WE ARE NUMBERED_ Debuts with Solid Mix of Dance and Experimental Electronic in “Valley of Tunnels”

WE ARE NUMBERED_ is the electronic dance project of musician/author: Logan Ryan Smith. The first record is called Valley of Tunnels and was released by Club Garage Records last month. The album consists of ten instrumental songs that presented me with the fresh air of something new, juxtaposed with the familiarity that suggests I’ve been here before…a soundtrack to an 80’s science fiction flick that never was.

            The opening track, Running Thru Miami With Swords introduces the project with a pulsating rhythm that has characteristics of an instrumental Blue Monday. With this up-tempo dance anthem to kick things off, synth stabs get to the heart of the matter with rotating hooks that had me on board to give this record a chance. 

            Cloud Break is the second song, and there’s reverb on the opening drums, a departure from the opening song. The notion of dance music takes a backseat to something a little more experimental here, as the drums abandon the four-on-the-floor approach for something a little more thought out. Synth blasts, coupled with the drum patterns took me out of the club and into a sci-fi storyline. 

            We return to beats, melodies, and structure of fun electronic dance in the title track, Valley of Tunnels. Science fiction vibes move through this song as well, but bring the catchy hooks that have this one playing in my head long after it’s over. 

            Andromeda Dropout is the first track where I noticed what I interpreted to be electronic guitars. To this point on the record I’ve only made out programming and synthesizers, but this song is layered with roomy, ambient guitars that again, shows Smith isn’t one to reveal all of his tricks and talent in one place.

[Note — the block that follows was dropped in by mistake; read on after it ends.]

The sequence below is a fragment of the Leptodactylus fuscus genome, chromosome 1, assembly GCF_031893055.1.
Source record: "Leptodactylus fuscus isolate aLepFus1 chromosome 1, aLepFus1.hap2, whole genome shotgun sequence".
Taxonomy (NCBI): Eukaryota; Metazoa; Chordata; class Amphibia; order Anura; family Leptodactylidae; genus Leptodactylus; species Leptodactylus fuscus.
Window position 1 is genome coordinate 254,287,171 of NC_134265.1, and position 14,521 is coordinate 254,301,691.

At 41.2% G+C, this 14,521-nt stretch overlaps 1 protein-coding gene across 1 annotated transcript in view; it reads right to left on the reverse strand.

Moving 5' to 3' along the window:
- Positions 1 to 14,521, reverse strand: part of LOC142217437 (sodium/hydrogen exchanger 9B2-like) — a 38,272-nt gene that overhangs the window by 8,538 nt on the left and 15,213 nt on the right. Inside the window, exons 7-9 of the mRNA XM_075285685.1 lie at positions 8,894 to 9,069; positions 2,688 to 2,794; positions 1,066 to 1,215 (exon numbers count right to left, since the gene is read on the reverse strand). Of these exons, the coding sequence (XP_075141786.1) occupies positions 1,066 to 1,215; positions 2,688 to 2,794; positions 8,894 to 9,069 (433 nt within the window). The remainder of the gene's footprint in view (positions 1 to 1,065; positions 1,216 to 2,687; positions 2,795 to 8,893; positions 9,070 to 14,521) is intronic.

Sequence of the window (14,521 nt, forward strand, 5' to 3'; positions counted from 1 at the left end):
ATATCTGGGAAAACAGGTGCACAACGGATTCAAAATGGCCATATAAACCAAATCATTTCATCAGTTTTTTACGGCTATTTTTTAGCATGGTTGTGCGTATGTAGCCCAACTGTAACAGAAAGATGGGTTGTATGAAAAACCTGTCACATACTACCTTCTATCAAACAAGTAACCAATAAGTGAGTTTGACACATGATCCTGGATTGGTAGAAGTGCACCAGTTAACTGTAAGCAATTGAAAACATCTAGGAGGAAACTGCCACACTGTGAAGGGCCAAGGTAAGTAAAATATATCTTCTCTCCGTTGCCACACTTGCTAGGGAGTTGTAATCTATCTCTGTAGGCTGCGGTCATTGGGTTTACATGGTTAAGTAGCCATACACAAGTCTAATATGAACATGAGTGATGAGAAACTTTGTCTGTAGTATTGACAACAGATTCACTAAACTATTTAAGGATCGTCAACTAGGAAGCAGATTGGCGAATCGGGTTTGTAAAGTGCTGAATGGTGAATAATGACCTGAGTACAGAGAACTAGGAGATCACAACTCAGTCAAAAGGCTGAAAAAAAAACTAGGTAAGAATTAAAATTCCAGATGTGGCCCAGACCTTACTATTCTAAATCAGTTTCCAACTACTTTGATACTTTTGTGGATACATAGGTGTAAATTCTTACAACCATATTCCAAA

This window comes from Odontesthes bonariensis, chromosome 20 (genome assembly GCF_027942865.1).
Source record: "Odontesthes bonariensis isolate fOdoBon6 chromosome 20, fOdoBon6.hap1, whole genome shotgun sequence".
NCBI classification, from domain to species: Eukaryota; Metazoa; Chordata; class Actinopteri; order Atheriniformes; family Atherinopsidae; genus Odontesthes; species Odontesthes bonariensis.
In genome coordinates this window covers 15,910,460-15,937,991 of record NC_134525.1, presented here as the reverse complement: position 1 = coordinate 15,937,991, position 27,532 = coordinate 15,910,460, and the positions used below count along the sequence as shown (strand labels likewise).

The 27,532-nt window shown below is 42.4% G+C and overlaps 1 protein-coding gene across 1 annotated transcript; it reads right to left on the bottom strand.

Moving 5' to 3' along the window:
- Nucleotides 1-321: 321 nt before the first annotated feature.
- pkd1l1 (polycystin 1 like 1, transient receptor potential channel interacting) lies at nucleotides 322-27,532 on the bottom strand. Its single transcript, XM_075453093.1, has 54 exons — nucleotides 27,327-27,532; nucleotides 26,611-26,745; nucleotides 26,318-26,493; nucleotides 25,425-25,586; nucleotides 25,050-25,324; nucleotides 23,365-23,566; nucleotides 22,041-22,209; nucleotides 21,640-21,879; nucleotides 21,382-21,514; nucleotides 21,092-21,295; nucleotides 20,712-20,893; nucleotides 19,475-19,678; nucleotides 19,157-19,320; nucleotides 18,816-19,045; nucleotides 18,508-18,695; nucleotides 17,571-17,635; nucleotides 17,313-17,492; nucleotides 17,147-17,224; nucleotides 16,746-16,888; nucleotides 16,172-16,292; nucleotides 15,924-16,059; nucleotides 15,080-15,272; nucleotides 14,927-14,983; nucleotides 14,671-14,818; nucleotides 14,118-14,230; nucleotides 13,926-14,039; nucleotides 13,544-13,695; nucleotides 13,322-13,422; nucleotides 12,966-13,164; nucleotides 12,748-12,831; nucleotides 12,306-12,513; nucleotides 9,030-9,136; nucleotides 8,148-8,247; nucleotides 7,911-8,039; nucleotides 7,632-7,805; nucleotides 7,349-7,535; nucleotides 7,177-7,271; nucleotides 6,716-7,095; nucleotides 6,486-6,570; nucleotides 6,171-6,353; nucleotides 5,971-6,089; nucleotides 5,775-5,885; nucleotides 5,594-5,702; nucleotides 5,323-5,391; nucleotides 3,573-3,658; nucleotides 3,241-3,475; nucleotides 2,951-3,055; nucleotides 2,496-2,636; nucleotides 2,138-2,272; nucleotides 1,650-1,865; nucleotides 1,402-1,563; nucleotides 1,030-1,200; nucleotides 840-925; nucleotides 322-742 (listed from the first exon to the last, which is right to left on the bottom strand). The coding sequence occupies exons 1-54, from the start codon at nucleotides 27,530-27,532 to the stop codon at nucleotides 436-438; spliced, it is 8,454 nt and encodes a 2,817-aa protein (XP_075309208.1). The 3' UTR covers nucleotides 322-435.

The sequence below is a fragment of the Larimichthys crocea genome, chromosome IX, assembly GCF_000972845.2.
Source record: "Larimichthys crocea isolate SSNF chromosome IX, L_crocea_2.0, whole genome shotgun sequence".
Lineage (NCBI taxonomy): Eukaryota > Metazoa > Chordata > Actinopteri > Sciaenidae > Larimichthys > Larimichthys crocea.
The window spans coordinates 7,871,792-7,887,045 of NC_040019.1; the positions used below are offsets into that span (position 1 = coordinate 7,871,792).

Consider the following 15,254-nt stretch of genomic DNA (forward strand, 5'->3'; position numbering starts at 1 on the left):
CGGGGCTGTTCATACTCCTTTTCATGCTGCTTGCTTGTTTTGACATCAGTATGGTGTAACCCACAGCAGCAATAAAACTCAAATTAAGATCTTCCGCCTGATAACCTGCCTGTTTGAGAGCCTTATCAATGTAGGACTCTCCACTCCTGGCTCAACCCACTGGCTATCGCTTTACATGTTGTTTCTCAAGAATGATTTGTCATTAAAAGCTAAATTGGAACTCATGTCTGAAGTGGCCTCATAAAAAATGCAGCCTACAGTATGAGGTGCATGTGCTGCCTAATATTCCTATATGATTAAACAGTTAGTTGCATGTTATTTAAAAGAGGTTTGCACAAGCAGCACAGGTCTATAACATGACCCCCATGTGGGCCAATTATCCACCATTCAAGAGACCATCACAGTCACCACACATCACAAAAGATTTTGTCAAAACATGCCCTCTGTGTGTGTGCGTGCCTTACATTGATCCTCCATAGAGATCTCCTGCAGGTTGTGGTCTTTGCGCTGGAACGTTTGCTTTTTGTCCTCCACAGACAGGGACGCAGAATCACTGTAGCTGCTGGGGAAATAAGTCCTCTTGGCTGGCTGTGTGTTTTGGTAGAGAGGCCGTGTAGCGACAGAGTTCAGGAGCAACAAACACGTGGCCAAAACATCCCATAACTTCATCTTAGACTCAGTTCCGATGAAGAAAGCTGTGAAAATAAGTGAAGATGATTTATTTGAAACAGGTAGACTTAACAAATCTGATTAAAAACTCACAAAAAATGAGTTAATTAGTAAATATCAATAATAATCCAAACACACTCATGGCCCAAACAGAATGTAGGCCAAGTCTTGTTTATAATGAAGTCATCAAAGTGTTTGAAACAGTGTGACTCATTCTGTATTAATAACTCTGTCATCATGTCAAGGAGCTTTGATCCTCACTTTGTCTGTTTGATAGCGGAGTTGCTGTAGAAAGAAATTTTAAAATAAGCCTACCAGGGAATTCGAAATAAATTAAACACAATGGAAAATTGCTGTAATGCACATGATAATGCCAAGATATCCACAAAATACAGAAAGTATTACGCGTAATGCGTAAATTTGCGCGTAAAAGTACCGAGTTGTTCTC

Dynamics are often compressed out of contemporary productions, especially music that’s meant to make you get up and dance. I can appreciate it when dynamics are used to enhance the flow or altogether change pace. It’s a rarity that catches me off guard these days. When the engine-like sound cuts through Requiem For a Synthetic, I was made to feel uncomfortable, which seems to be the intent. This kind of hard dynamic stab surfaces again in Mannequin Sunshine, when the synthesizer lead blankets the rhythmic flow of my favorite song on the record. 

            We conclude with See You When It’s Over, where we are again shown that not all of Smith’s cards get played at once. The beat deviates from the standard four-on-the-floor beat for something a bit more experimental. I live for the kind of programmed drums that deviate from expectations, and it’s delivered here. A pulsating rhythm sets the foundation for an electronic wall of sound experience, and I will run headfirst into this wall again and again…because it’s that damn good.